This means that Taleb’s argument for fragility falls apart if we’re measuring earthquakes by the amount of energy released instead of the magnitude. The property that Taleb calls fragility is not, as Taleb puts it, a simple consequence of “the statistical structure of stressors.” Instead, it is inextricably dependent on the way in which we choose to measure stressors. Put another way, the definition of fragility in terms of “nonlinear response” isn’t really precise enough for use in mathematical arguments until we’ve decided how we’re measuring the relevant quantities. The assertion that fragility is “central to everything on planet earth” should therefore be greeted with skepticism in the absence of precise definitions and empirical support.
A corollary of this fragility argument – if we believe it – is, we’re told, that “it is preferable to diversify our effect on the planet, e.g. distinct types of pollutants, across the broadest number of uncorrelated sources of harm.” The idea is that fragility implies that the damage from the collection of small harms should be less than that from a few big harms. That makes sense – if we assume that all of the choices under consideration impose the same amount of total stress.
That’s a huge assumption, and Taleb doesn’t bother to acknowledge it or explain why it should be true. Moreover, like the fragility argument itself, it depends on how we’re measuring stress. Dividing the “magnitude stress” of a 6 earthquake into 6 smaller quakes gives us 6 quakes of magnitude 1, but spreading the “energy stress” of a 6 earthquake among 6 smaller quakes gives us 6 quakes of magnitude 5.5. Without establishing what we’re talking about and how we’re measuring it, the idea of spreading out stress among smaller events isn’t even meaningful.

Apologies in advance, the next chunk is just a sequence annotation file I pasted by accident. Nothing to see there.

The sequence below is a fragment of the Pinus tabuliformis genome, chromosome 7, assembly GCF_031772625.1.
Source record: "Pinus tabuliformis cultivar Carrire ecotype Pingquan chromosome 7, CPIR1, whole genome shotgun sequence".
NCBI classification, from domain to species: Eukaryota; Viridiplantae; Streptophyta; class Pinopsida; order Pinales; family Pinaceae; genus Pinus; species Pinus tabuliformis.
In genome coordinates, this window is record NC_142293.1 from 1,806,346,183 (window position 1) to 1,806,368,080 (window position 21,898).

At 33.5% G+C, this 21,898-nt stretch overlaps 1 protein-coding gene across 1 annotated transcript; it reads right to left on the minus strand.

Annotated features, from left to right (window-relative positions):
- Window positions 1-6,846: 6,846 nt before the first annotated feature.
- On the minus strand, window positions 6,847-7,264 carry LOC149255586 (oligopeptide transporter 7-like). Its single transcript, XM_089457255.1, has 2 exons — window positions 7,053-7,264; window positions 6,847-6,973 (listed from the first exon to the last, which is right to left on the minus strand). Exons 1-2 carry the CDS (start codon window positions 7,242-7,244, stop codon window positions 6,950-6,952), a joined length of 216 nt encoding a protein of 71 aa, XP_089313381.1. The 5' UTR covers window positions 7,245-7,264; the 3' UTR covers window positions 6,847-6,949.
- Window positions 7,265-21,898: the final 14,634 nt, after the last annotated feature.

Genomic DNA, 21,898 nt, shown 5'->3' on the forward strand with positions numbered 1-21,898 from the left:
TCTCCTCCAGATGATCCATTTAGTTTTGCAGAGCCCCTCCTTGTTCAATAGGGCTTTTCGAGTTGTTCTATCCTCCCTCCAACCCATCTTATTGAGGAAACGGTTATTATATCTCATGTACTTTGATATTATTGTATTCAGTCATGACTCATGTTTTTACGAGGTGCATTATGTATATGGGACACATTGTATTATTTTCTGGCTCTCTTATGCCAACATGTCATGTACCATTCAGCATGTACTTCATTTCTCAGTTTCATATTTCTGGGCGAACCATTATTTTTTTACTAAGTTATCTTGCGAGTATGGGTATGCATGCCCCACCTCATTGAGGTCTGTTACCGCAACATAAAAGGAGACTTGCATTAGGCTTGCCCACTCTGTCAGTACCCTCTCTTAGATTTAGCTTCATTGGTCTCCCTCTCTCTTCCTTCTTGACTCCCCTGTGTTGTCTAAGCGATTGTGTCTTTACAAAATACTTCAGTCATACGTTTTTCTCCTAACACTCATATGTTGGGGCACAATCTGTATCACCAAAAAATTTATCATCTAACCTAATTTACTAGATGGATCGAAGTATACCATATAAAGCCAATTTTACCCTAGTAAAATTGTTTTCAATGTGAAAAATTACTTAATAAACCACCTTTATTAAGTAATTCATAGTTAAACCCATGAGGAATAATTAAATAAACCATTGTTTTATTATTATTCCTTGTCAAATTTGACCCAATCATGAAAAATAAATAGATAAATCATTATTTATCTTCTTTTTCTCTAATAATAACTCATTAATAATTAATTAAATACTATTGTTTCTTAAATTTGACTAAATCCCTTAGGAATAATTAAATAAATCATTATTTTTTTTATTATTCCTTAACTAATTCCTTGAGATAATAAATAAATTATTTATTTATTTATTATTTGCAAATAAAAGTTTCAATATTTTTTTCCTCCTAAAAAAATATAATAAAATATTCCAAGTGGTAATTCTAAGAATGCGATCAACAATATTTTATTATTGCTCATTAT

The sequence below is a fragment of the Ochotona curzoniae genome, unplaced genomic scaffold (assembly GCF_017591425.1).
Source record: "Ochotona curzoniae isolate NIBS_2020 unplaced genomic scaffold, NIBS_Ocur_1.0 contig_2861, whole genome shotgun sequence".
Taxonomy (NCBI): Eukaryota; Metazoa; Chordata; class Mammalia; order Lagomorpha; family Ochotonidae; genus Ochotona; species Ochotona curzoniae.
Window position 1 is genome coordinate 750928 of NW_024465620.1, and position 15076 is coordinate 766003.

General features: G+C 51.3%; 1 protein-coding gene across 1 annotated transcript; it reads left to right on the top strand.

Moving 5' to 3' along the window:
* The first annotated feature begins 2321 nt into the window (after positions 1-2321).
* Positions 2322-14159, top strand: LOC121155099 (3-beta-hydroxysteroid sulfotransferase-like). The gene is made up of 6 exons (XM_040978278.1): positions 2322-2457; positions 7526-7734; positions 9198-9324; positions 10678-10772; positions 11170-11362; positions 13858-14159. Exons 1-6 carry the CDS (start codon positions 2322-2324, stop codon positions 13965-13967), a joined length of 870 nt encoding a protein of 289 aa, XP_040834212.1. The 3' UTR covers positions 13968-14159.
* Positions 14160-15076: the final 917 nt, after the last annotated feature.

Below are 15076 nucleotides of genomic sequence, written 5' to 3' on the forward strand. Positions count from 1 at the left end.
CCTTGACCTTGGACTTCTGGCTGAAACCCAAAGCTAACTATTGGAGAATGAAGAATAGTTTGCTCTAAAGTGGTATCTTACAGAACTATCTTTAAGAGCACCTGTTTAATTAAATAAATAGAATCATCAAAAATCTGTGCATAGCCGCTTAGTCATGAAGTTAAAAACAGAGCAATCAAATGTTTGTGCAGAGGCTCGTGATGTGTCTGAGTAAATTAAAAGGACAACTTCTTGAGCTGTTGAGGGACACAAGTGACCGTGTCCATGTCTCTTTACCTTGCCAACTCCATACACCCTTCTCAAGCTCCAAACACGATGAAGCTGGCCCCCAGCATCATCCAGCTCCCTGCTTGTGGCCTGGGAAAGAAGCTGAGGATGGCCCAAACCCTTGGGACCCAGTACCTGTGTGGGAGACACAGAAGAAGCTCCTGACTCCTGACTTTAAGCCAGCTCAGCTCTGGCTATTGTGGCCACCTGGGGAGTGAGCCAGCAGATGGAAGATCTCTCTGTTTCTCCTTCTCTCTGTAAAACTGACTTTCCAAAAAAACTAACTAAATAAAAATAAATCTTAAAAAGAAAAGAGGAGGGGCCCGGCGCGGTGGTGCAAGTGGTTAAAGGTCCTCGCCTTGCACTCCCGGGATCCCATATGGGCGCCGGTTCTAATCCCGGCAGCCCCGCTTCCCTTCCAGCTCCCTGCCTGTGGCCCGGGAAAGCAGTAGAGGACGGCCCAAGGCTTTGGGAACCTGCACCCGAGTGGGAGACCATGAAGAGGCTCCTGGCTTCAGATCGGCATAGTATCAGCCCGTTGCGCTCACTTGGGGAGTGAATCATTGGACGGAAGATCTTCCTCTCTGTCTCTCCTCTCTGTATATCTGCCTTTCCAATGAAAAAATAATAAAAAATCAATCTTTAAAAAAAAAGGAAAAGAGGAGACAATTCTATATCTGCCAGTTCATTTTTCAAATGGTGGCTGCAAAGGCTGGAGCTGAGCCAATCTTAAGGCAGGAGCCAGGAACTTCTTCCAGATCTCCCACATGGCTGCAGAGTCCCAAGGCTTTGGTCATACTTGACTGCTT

That problem of how to measure stress is particularly vexing when dealing with stressors that differ qualitatively. How, for instance, should a pound of anhydrous ammonium nitrate compare to a pound of herbicide or a day’s operation of a combine harvester? One can’t even begin to make sense of the discussion of fragility for real-world decision-making without addressing questions of this type. Yet “The Precautionary Principle” offers no insight into how such comparisons should be made.